• Timing. My physician-partners and I always knew, from the time we opened our GI center in September 2003, that we'd eventually want to bring in a corporate partner to help take some of the risk off the table and gain their expertise in contracting and other aspects of running the business. But instead of bringing the corporate partner in on the front end, we wanted to first build up the business on our own and obtain the profits from that endeavor. When we decided the time was right to begin shopping around for a corporate partner, we'd been operating for about three and a half years, and out of about 22 centers in all of Pennsylvania, we were the second or third most profitable. Our operating margin was about 68 percent — more than the average 50 percent to 60 percent for most surgery centers. We had done the work, and felt it was time to take some of the cash off the table.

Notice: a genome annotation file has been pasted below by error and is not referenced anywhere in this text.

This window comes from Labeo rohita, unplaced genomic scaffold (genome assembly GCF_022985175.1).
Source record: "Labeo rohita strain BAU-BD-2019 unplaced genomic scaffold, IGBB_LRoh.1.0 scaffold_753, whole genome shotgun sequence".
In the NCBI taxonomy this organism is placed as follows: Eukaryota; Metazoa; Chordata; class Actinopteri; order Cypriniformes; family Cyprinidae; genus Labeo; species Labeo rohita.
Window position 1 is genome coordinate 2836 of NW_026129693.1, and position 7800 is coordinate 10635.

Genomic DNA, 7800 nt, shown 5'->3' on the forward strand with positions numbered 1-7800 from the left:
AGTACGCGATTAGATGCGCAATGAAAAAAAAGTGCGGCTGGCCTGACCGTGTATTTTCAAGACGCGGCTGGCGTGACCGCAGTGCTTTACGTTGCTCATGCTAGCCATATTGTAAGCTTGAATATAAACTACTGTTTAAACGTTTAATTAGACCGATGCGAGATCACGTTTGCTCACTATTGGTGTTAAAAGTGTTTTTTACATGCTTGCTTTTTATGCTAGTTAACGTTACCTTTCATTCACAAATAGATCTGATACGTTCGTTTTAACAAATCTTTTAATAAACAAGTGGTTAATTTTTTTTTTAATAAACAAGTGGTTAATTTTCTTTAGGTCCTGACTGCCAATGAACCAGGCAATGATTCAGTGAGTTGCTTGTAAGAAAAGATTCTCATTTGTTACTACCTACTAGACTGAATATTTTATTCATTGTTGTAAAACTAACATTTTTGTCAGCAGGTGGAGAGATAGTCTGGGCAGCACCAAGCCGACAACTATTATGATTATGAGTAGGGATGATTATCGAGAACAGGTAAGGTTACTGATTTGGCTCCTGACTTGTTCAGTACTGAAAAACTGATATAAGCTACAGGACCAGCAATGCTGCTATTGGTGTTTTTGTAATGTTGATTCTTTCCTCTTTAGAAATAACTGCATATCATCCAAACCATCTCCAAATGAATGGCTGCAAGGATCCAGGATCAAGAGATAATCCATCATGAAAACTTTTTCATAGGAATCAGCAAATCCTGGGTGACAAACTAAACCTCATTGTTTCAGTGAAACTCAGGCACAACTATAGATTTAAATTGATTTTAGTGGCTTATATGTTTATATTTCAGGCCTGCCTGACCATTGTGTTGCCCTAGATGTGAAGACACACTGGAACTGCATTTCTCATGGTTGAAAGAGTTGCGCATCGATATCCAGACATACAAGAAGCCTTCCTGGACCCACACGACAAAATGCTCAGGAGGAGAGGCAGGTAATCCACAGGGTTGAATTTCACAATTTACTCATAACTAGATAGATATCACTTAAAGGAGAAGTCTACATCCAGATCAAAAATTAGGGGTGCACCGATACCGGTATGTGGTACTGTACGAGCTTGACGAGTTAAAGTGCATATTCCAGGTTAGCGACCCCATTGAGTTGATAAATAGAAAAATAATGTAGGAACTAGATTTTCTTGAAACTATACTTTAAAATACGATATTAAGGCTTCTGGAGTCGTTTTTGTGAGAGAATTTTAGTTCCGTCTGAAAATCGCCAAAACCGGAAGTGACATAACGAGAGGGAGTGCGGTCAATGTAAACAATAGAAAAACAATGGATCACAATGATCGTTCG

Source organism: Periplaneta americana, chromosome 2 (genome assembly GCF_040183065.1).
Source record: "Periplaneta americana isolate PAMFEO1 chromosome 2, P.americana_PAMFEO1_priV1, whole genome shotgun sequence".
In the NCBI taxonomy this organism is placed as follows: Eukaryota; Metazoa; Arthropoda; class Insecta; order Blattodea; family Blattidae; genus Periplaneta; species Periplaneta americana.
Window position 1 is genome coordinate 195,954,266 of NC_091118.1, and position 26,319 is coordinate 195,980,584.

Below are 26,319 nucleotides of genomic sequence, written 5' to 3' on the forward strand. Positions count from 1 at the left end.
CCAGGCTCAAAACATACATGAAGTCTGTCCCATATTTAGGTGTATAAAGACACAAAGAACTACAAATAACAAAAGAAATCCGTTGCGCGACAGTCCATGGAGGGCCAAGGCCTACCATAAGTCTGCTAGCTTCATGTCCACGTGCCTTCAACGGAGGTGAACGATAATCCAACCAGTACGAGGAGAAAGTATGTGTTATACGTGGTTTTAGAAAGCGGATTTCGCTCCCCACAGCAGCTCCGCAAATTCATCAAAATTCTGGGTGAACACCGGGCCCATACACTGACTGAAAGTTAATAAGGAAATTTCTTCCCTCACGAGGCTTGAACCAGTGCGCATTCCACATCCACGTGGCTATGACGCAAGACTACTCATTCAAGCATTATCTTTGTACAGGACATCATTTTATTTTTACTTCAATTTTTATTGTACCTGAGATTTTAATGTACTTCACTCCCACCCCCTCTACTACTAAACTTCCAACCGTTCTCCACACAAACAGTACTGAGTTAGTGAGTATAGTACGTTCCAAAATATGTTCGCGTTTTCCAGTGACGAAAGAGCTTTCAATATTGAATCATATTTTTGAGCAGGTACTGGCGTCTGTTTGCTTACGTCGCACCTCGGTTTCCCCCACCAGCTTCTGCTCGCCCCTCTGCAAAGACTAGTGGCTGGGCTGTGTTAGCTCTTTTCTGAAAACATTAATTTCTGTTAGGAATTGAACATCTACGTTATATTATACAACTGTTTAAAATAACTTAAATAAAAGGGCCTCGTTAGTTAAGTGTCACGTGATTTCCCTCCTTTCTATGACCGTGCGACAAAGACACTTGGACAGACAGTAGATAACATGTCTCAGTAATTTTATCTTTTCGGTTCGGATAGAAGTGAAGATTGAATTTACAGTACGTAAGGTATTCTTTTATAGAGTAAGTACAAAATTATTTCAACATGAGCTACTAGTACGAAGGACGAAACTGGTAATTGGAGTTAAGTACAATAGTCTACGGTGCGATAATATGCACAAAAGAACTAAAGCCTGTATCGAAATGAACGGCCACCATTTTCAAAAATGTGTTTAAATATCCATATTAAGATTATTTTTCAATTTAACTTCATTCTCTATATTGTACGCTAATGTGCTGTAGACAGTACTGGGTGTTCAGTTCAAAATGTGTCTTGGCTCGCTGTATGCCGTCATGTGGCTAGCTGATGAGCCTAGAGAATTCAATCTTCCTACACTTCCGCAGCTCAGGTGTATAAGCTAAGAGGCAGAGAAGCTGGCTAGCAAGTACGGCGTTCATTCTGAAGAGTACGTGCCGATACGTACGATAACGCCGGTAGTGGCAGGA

• Demonstrated growth. I don't have an MBA, but I have a strong personal interest in business, and it seemed to me from the very beginning that the center's value to a corporate partner was going to be based not just on our cash flow, but on our profit generation and our growth rate — meaning the rate at which we had grown so far, and the rate at which we could expect to grow in the coming years. So we built several strategies into the fabric of our practice that would foster growth, such as a detailed patient recall program for colonoscopies (we have a successful recall rate of about 75 percent), a colonoscopy "on demand" referral program and the use of nurse practitioners to help with consults and case presentations, which increased our clinical efficiency and magnified the number of patients referred to our center. Those strategies let us nearly triple our endoscopy caseload in five years, and they greatly increased our value in the eyes of potential corporate partners.